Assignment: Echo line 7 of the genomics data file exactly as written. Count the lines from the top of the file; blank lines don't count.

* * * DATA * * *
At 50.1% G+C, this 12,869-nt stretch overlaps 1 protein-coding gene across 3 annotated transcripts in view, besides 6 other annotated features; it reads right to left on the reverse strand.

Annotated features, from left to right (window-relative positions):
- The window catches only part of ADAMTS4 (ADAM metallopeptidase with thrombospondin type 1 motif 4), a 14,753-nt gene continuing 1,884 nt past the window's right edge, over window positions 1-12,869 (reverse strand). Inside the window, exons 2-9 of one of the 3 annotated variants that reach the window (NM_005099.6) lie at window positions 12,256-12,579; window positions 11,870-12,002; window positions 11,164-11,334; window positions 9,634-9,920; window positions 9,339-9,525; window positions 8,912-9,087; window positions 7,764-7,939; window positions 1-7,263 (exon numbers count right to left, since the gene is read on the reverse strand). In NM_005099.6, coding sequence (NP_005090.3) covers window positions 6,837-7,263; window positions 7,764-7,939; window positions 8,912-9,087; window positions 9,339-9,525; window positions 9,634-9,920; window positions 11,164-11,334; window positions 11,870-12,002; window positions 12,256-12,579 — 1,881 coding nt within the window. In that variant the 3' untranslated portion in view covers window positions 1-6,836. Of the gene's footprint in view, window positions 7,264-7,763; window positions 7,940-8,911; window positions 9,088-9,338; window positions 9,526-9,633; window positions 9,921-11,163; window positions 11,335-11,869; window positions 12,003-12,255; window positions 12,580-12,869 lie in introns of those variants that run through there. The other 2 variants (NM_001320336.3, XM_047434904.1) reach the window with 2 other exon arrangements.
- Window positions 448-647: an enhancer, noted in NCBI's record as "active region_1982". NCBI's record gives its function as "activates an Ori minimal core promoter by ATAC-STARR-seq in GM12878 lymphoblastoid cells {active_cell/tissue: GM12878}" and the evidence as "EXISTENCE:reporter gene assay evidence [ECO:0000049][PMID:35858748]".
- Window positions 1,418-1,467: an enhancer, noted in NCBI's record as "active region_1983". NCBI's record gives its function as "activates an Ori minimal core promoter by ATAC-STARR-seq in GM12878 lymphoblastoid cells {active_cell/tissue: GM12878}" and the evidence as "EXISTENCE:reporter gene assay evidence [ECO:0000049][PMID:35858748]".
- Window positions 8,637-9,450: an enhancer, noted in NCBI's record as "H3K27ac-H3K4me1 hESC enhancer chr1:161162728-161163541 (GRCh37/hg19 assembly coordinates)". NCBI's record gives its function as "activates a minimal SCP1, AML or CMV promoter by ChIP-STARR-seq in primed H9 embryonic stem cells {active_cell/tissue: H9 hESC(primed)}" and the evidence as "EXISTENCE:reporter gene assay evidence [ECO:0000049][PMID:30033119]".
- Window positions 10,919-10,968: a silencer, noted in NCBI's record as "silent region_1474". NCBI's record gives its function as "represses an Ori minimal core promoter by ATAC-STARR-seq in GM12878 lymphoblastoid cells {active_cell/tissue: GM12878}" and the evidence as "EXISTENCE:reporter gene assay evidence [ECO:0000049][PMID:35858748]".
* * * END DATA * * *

- Window positions 10,919-10,968: a silencer, noted in NCBI's record as "silent region_1474". NCBI's record gives its function as "represses an Ori minimal core promoter by ATAC-STARR-seq in GM12878 lymphoblastoid cells {active_cell/tissue: GM12878}" and the evidence as "EXISTENCE:reporter gene assay evidence [ECO:0000049][PMID:35858748]".